When I was in middle school, my mother would make my favorite cheese and chutney sandwiches for lunch. She would toast the bread so that the cheese was slightly melted and sometimes, and sometimes it would include thinly sliced cucumbers and tomatoes. I loved this sandwich.
One day, some of the thick green chutney fell from the folds of the surrounding saran wrap onto the white lunch table. Out of nowhere, a classmate pointed and shouted out, “bird poop!” The other girls started exclaiming in paralleled disgust.
I was torn between telling everyone that the green goop that apparently resembled avian fecal matter was, in fact, an essential – and delicious – part of my lunch, and simply joining the others in revulsion. I was 13, so I, of course, screamed “poop.”
I was too ashamed to tell my mother that I had been too ashamed of chutney, and so I continued to bring in the same sandwiches, but I would eat in dangerously large bites, so no one would ever know what I was eating.
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Fifteen years later, I discovered an entire culinary experience premised on chutney sandwiches. I recently attended the brick & mortar opening of the midtown branch of Bombay Sandwich Co., a healthy and vegan-friendly restaurant, “centered on cooking gently with just fresh fruits, vegetables, whole grains, and select Ayurvedic herbs and spices.” Inspired by a weariness towards the trite – and often fried and sodium-filled – options for vegetarians, Shiv Puri and Shikha Jain started Bombay Sandwich Co., initially a stall at the legendary Smorgasburg, expanding then to catering elite private events, and finally culminating in two storefront locations.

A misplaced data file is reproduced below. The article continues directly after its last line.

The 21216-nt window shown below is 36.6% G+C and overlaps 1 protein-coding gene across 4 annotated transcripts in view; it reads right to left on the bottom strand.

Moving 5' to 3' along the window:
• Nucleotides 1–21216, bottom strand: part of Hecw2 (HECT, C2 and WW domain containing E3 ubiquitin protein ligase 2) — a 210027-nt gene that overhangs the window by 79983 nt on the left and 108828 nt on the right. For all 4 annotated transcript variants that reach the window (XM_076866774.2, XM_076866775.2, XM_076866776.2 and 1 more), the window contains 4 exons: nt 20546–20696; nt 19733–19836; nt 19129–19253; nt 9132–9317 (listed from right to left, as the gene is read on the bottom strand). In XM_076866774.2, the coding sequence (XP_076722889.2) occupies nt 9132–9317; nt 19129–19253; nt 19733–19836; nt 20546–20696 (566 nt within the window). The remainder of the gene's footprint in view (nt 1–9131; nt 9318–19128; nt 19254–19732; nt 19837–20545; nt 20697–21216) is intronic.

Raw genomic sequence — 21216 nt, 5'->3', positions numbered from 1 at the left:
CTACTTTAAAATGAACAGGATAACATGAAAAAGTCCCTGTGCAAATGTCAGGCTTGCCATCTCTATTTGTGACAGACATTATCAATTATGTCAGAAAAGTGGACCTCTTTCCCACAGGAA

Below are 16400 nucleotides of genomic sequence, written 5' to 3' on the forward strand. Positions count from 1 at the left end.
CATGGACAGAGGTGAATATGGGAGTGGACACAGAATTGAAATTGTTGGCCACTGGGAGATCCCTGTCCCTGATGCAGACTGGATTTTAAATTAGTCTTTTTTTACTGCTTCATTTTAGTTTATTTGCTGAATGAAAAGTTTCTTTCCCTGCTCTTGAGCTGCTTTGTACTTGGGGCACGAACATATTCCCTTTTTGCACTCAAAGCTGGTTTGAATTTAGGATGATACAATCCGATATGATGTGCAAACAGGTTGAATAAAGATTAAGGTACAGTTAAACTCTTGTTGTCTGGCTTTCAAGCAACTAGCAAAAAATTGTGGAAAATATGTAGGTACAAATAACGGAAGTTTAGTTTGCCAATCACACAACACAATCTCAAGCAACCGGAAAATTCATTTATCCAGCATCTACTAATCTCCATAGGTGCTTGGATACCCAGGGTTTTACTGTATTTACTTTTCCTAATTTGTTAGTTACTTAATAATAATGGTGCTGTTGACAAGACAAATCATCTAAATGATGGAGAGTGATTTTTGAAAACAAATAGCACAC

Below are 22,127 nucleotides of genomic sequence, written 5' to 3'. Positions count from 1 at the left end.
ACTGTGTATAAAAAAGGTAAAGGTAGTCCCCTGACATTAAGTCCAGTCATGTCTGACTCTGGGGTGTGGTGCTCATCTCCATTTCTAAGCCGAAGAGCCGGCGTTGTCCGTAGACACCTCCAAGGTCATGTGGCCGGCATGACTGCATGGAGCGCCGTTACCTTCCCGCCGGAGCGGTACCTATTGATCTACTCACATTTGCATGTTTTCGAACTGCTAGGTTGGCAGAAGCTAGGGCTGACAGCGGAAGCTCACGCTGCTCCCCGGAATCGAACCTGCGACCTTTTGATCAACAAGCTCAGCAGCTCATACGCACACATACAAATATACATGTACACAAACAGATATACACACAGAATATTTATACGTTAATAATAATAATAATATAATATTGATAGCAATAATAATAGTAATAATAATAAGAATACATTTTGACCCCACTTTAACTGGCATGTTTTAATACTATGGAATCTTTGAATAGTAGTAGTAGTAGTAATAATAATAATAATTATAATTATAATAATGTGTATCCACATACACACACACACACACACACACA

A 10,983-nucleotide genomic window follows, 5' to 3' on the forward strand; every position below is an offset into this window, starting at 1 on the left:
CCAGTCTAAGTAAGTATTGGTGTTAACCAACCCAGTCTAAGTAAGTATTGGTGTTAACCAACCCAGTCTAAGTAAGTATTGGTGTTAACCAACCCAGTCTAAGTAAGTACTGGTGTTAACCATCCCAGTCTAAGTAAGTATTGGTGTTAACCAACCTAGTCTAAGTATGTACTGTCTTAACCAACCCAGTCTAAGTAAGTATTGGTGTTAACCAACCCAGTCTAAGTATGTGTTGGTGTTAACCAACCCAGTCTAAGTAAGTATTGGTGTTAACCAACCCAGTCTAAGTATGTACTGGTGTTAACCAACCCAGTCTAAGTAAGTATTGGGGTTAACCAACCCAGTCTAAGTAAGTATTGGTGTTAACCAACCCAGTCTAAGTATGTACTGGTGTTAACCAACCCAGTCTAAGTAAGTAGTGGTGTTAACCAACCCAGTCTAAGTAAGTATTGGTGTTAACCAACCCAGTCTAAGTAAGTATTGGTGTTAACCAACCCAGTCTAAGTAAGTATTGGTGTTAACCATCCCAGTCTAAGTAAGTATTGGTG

We first tried the French lentils, which can dress their bowls (brown rice, shepherd salad, kale-walnut pesto, apple-garlic pickle – or achaar – and hot sauce) and their platters (brown rice, kale-walnut pesto, apple-garlic pickle, hot sauce and a choice of five items). It was rich, deep brown, and the lentils were spicy.
We also tried a sample of the Yogi’s Choice – almond milk, turmeric, cardamom, and crushed almonds – but it brought back so many memories of my father forcing me to drink hot haldi-dood when I was sick as a child. I instead finished a couple of the samples of the vegan mango lassi and was happily surprised at how rich and creamy and true to the original drink it was despite being made with almond milk.
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My favorite dish was the chana masala sandwich. A play on chole bhatura, the chana masala sandwich was made with Shiv’s mother’s chole recipe, a layer of pickled red onions and sweet date chutney; the bread was not a fluffy Indian poori, but was actually a Tasca ciabatta roll from one of the most famous bakeries in the country, Orwasher’s.
I asked Shiv if this chole recipe was a secret family recipe, one passed down for generations. He shrugged. He explained that if he has questions about a dish, he just calls or texts his mother. Being in touch with the past is so easy with the right technology.
We also tried a wonderfully fresh kale and sweet potato wrap, which included fresh ginger and carom seed and date chutney. The Indian flavors in this dish were more subtle, unlike the first sandwich.
Puri also offered us samples of the two grilled sandwiches on the menu—one was a mozzarella grilled cheese with honey, homemade hot sauce, and fennel and raisins and the other was also a mozzarella grilled cheese but with tomato chutney, pickled apples, fresh basil, tomato, and olive oil.
The mélange of flavors of the honey oozing on the hot mozzarella and the sweet raisins would be familiar to neither our Indian parents nor our American friends—it was a child of curiosity and disregard to preset categories.
What I focused on hiding for a decade of my life, Bombay Sandwich Co. has created an entire business around and shows off its chutney with pride.